• The Jew whom Josephus stigmatheir privileges as Jews inviolate, re- tises as in every way wicked, was, as fused to become soldiers and were put we shall see hereafter, one of the to death. And thus for the wicked framers and teachers of the Gnostic ness of four men, the Jews were dri- system, the principal object of which ven from the city.” Antiq. Jud. lib. was to sink Christianity in Heathenxviii. cap. 3, 6.

ism, by placing the founder with the Now, if we compare the narratives Heathen gods. Tiberius, though a fataof Tertullian, Philo and Josephus, the list, was extremely superstitious; and whole affair will become plain, con- Jewish magicians, Egyptian priests sistent and credible. The Jewish be- and Chaldean astrologers formed his lievers at Rome, hating the despotic most intimate associates. These men character of Sejanus, and penetrating he consulted respecting Jesus; and his ambitious project of becoming there is no room to doubt, but at their emperor in the room of Tiberius, op- instigation he proposed his deificaposed his cruel measures, and arraign- tion to the Senate. It was very naed him as a conspirator. Feeling tural that the Senate and people of their enmity against himself, he, with Rome should form their ideas of Jesus the usual adroitness of wicked minis- from those impostors who pretended ters, represents them as enemies to to abet his cause. This circumstance the emperor and to the state. This, led, his enemies to speak of him as if at first, Tiberius must have been ready he were a magician and an artful deto believe; and, actuated by resent- ceiver. It was this imputation which 'ment, quickened by the complaint induced the Jewish historian to state, of Saturninus, he cruelly banishes all in the context, the real character and the Jews resident in Rome, compel- claims of Jesus Christ. With a comling such young men as were of age prehension yet brevity characteristic to become soldiers, in direct violation of this writer, he gives the whole subof the rights which they had hitherto stance of the four Gospels in one enjoyed. But the mask soon fell from short paragraph. He sets aside the the face of Sejanus, the great enemy doctrine of his being a god, and stigand accuser of the Christians; and matises the attempt at his deification the deadly hatred which rose in the by calling him a man, if indeed he breast of Tiberius towards the de- might be called a man ; thus using tected traitor, was now necessarily the language which he uses of Moses, followed by a change of sentiments and meaning that he was a man emiand conduct towards the persons who nently endowed with power from God. had previously opposed him. Thus He farther passes by in silence the the emperor, from a persecutor, be- story of his miraculous birth, as formcame inevitably the friend and pro- ing no part of his real history, a strong tector of the Christians. The evidence, presumption in itself of the authenbrought home to his own bosom, of ticity of the passage. Nor did the the falsehood of the charge urged writer rest in this negative testimony against the followers of Jesus, dis- to the falsehood of the miraculous posed him to consider their master as conception, but exposes, in the suba victim of a similar calumny in Ju- sequent paragraph, the abominable dea ; and taking into consideration deed, which, on inquiry, will be found his miraculous power, of which he to be the origin of it, and which in 'had, through various channels, un those times all readers knew to be the questionable evidence, he pitied his origin of it. unmerited sufferings, and wished to T'he advocates of Christianity mainatone for them, by consecrating him tained, and maintained with truth, among the gods of the Pantheon. that the vices and superstition which The Christian fathers, for obvious had hitherto debased the Pagan world, reasons, left the first impression of and which the erroneous philosophy Tiberius's resentment unnoticed, men- of the times imputed to the demons, tioning only his subsequent conduct were, in a great measure, swept away in behalf of the Christians. Hence by the religion of Jesus. The enethe improbability which loads their mies of the gospel felt the weight of narrative, and sinks it almost below this argument, and Plutarch wrote rational belief.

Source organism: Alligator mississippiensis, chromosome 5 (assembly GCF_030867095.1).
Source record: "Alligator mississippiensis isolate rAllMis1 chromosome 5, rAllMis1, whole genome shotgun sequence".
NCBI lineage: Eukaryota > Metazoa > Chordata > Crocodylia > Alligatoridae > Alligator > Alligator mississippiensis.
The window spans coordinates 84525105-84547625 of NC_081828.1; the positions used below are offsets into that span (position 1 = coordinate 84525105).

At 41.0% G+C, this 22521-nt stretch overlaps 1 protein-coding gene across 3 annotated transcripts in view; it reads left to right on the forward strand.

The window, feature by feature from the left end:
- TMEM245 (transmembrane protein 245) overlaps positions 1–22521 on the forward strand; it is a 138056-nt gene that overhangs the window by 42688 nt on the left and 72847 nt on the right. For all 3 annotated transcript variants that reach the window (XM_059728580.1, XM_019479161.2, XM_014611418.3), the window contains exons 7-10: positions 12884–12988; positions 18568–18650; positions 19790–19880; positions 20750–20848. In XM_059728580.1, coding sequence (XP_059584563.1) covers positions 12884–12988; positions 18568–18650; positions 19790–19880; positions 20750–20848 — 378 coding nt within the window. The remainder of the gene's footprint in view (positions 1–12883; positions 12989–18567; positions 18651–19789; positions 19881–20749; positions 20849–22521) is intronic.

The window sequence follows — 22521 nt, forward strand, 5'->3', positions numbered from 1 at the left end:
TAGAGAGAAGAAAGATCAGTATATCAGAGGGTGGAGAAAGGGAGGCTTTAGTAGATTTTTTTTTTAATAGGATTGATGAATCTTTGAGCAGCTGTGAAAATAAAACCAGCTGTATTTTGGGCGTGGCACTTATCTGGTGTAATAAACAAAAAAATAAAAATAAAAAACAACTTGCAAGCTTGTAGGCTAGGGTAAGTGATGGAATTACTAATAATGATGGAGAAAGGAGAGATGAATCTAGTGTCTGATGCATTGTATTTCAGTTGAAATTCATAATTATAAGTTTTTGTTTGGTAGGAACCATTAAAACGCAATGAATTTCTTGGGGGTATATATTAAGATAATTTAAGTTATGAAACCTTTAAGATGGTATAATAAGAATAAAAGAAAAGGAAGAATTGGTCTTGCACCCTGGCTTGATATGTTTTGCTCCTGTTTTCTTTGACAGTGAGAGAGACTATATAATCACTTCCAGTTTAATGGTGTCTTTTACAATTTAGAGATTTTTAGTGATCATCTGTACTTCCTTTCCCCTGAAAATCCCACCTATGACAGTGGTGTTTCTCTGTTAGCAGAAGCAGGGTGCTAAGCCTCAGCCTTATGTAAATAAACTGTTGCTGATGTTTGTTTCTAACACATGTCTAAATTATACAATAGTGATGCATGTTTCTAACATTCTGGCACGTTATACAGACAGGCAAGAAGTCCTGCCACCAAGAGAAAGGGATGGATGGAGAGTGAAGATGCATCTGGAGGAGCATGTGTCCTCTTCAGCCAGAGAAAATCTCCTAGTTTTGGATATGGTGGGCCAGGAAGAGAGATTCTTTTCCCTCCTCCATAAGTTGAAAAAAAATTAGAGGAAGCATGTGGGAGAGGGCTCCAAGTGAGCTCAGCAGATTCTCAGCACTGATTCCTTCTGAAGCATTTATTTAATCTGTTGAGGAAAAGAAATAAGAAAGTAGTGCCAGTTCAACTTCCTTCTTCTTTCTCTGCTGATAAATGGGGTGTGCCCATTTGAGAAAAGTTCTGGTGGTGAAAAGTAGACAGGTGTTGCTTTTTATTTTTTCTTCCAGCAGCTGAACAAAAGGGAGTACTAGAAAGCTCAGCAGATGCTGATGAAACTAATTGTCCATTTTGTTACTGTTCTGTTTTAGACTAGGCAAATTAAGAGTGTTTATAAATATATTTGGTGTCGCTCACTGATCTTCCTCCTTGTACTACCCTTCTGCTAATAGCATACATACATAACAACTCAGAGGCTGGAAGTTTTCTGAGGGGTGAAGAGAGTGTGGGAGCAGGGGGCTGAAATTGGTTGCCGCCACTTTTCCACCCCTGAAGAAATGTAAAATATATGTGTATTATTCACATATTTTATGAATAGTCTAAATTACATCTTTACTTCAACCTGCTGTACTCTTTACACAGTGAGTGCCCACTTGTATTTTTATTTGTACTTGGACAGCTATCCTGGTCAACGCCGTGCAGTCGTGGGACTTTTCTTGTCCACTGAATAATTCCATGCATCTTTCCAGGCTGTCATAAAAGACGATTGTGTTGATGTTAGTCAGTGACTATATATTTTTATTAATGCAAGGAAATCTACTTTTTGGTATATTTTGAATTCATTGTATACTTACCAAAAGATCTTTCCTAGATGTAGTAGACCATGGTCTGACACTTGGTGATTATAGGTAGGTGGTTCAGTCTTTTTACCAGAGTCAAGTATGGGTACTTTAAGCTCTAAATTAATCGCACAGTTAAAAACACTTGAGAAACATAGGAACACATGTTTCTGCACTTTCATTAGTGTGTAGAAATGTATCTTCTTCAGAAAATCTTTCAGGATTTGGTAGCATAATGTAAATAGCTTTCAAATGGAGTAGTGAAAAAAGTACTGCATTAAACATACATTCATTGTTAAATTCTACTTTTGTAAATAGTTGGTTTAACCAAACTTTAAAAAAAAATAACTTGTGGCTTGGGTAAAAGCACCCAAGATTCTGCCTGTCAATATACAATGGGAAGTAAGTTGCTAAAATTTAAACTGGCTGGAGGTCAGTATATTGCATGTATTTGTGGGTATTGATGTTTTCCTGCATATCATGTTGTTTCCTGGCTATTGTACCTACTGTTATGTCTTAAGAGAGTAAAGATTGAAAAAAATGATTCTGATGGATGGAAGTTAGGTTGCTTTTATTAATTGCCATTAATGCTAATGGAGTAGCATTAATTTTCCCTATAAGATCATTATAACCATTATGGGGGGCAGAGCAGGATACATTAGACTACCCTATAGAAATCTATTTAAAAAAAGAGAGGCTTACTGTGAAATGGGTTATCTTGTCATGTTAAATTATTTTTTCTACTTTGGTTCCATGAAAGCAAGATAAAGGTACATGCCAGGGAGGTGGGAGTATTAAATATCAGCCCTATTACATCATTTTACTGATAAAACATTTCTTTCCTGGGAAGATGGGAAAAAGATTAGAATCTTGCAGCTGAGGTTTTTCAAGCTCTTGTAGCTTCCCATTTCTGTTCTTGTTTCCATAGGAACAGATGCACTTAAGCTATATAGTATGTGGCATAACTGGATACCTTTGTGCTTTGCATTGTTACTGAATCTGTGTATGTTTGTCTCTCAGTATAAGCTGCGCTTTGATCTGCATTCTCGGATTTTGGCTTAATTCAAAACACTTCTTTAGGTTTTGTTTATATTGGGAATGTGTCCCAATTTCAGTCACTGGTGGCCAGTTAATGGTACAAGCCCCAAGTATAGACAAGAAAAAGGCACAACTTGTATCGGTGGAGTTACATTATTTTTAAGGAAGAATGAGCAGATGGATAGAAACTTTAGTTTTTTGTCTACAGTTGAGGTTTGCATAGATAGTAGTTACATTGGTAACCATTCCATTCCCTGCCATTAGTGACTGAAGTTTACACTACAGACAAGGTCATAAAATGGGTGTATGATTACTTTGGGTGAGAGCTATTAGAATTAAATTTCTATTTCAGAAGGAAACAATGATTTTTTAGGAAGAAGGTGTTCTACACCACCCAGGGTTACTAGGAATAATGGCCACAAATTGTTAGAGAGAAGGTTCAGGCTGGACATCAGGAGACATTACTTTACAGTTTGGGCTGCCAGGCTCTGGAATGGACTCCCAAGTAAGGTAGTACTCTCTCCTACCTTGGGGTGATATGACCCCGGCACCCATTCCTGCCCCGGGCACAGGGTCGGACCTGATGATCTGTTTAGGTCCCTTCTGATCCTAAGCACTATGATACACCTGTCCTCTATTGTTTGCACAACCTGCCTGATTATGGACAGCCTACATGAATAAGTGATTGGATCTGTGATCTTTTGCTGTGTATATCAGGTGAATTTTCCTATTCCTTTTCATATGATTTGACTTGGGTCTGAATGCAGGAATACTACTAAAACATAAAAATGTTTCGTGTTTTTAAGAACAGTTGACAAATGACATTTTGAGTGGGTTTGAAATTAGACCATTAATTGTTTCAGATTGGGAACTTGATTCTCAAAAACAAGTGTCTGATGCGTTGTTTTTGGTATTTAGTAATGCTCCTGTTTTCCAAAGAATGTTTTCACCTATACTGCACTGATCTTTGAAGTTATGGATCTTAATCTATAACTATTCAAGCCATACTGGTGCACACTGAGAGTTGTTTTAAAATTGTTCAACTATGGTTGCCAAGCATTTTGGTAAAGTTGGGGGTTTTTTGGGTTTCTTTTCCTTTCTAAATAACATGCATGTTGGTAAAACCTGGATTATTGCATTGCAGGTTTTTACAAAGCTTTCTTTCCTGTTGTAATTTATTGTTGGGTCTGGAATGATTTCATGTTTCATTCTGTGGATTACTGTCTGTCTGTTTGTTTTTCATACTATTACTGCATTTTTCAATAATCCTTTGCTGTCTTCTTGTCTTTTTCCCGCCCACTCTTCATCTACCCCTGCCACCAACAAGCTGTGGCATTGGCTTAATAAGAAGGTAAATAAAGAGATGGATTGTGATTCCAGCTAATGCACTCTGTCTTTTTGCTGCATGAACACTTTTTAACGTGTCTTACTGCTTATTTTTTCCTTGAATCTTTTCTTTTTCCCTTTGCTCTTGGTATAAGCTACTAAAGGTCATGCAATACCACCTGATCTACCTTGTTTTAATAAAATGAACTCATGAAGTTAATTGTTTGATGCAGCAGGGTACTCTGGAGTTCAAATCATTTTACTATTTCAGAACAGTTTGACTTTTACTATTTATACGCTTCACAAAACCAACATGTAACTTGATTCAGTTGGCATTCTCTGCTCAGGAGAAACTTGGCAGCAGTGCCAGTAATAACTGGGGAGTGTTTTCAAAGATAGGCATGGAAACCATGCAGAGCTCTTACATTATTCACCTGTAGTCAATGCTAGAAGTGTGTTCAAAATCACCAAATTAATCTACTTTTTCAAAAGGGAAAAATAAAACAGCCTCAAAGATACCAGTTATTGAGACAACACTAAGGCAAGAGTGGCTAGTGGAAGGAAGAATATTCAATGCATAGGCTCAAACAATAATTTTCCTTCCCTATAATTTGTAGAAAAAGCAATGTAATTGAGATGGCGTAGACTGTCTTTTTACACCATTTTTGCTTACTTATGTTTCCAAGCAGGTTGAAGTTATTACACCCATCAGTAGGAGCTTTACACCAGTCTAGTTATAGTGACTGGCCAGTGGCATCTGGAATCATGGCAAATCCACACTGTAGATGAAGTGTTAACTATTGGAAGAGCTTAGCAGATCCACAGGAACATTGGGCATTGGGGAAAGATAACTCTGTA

his treatise concerning the cessation